For a small community, Greenfield, Mo., was plagued with what appeared to be major inflow and infiltration (I&I) problems. The sewer pipes...
A recent National Geographic article said: “If droughts were hurricanes, people might pay more attention to them. Droughts can creep up on us with their prolonged absence of rain, and their effects often are seen as not much more than cracked ground in dry lake bottoms. Devastating storms can be sudden and meteorologically exciting, and they make great television. Droughts are deliberate—a relatively slow evolution in which it can be difficult to capture the devastation in any one moment.”
As the latest National Weather Service data show that more than 80% of California is now in an extreme drought—up from 68% three months ago—I wish the effects of this devastating drought made for great television as well.
It is easy to think of the drought crisis in California as a regional issue. Thanks to an emerging El Niño event, a mild summer has settled across much of the northern and eastern U.S. With plenty of rainfall in these cooler areas, it is hard to imagine that other parts of the country are struggling with drought. But drought is a national concern.
California’s gross domestic product is about $2 trillion, making it the world’s ninth largest economy. If the drought grip continues for another year, some experts estimate several billion dollars of losses for the state’s economy, which sustains valuable $45-billion agriculture and more than $12-billion livestock, dairy and poultry sectors that are heavily reliant on water.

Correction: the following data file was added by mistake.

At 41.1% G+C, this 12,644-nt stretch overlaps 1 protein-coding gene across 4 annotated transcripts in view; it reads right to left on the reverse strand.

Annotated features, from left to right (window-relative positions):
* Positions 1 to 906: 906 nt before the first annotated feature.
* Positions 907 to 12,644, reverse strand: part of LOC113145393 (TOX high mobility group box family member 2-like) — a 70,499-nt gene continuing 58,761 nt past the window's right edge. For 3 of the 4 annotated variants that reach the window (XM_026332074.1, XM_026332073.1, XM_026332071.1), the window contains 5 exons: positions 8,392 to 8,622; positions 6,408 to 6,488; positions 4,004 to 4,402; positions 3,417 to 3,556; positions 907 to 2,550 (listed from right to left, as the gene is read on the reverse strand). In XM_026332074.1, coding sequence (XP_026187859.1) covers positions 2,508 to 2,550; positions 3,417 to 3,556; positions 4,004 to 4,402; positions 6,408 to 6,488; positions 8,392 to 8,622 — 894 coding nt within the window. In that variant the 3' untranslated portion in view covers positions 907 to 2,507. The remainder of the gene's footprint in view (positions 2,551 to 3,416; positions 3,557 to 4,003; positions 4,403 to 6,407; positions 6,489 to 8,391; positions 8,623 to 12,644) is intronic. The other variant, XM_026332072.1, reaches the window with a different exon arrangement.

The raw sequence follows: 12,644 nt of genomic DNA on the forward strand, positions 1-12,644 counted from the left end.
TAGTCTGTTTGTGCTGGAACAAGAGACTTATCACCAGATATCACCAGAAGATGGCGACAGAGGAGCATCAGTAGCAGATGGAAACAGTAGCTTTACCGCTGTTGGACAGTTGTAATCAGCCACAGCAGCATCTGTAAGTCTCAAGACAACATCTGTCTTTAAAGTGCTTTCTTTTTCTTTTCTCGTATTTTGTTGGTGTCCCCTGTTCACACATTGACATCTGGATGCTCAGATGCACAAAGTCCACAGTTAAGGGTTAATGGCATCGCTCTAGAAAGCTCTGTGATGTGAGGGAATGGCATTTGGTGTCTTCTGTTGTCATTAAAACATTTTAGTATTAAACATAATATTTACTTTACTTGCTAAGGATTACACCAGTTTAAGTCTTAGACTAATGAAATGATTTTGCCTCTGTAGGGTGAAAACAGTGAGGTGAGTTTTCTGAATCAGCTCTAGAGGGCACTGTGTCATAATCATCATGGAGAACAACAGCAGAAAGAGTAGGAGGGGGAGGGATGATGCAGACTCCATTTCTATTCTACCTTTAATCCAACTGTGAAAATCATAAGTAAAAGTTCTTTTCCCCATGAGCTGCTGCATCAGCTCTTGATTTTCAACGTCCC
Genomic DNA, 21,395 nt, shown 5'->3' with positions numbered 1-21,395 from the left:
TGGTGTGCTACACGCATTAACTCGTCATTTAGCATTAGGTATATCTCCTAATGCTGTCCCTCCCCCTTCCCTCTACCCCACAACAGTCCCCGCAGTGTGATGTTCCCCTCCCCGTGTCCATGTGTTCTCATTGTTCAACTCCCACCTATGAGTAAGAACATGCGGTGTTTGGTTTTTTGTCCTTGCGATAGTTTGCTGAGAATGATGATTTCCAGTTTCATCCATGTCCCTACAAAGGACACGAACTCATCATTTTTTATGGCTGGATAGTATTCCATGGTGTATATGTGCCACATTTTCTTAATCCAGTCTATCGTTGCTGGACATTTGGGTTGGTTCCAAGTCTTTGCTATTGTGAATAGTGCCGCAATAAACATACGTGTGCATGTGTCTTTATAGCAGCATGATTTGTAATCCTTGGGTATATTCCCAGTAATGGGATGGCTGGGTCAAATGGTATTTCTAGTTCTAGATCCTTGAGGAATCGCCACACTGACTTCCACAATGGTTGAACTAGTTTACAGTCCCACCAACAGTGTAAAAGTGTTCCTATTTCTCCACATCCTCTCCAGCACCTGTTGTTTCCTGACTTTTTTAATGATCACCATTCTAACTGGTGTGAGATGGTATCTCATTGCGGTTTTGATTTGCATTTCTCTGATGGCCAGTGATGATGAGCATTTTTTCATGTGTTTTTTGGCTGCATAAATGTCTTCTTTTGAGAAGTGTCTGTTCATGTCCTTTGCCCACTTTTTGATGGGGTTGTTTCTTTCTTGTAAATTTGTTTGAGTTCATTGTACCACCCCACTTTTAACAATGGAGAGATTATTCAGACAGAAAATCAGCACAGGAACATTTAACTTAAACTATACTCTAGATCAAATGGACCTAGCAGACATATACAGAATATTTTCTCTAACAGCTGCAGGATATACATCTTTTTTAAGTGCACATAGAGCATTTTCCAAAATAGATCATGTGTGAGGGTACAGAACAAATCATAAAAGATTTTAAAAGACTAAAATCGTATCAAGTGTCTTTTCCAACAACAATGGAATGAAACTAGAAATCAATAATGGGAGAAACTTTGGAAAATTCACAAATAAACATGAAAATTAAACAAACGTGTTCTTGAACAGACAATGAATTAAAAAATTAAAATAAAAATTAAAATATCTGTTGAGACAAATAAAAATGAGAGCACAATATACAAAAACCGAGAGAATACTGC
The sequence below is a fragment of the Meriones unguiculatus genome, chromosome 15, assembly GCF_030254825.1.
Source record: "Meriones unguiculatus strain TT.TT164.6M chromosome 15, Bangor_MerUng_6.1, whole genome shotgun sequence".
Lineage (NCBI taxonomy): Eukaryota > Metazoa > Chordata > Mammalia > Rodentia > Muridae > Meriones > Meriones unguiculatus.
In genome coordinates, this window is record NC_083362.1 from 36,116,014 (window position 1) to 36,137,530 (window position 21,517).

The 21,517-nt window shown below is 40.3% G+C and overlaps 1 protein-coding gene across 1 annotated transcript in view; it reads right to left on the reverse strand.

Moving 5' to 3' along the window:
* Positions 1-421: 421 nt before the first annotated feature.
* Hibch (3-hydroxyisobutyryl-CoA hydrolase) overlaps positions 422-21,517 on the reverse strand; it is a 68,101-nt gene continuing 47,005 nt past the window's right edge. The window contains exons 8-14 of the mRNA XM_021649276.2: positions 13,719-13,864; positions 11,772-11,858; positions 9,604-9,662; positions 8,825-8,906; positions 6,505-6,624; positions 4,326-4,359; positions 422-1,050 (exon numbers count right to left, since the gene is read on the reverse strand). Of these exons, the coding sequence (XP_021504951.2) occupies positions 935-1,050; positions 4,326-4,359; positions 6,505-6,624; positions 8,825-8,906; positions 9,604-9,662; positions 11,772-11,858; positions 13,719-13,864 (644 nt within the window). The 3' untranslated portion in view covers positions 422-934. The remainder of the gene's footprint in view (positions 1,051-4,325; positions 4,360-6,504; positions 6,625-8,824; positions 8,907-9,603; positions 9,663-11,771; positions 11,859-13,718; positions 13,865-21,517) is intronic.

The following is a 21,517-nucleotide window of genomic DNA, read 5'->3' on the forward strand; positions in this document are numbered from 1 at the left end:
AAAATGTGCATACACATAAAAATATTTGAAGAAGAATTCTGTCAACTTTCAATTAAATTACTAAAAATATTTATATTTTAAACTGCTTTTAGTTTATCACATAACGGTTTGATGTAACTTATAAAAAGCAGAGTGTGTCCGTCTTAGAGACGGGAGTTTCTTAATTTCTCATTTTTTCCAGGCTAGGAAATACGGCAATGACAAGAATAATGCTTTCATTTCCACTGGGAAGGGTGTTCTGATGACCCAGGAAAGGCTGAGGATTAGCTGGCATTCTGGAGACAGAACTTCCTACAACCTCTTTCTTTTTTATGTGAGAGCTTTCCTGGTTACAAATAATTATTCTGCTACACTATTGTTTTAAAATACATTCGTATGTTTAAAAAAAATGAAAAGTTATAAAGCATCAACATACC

The extent of the drought’s impact on these sectors and corresponding food prices has yet to be seen. According to the U.S. Department of Agriculture, fruit prices may rise as much as 6%, vegetables may go up as much as 3%, and domestic food prices for meat and produce may go up by 3% to 6% nationwide this year.
Unfortunately, consumer prices are not the only side effect. Water scarcity has lead to a drilling frenzy among farmers looking to gain access to groundwater. The overdraft of groundwater is cause for more complex concerns. California’s aquifers supply approximately 40% of the state’s water in normal years, but in drought years, it could reach 65%, making it the state’s biggest water reserve—even bigger than the Sierra snowpack. Because California is the only western state that does not monitor or regulate how much groundwater farmers and residents are using, scientists are warning against pumping too much groundwater.
According to a recent Chicago Public Media report, state water managers estimate that water tables in some parts of the San Joaquin Valley have dropped 100 ft below historical lows. “As water levels sink, the land can sink, too—in some places by about a foot per year.”
This issue has attracted a lot of attention and has pushed California to rethink its approach to groundwater. Gov. Jerry Brown now is leading the efforts to protect groundwater supplies. Brown’s drought legislation, for example, includes $1.8 million to hire 10 new state regulators who will focus on addressing “unsustainable groundwater pumping.” Additionally, lawmakers have introduced groundwater bills, and the governor’s Office of Planning and Research is exploring how the state can combat declining water levels.
Reflecting back on the National Geographic article ... Drought may not make for great TV; it may not be given memorable names like Superstorm Sandy or Hurricane Katrina, but drought is a persistent threat to our nation’s water and food security, and is most certainly a national issue.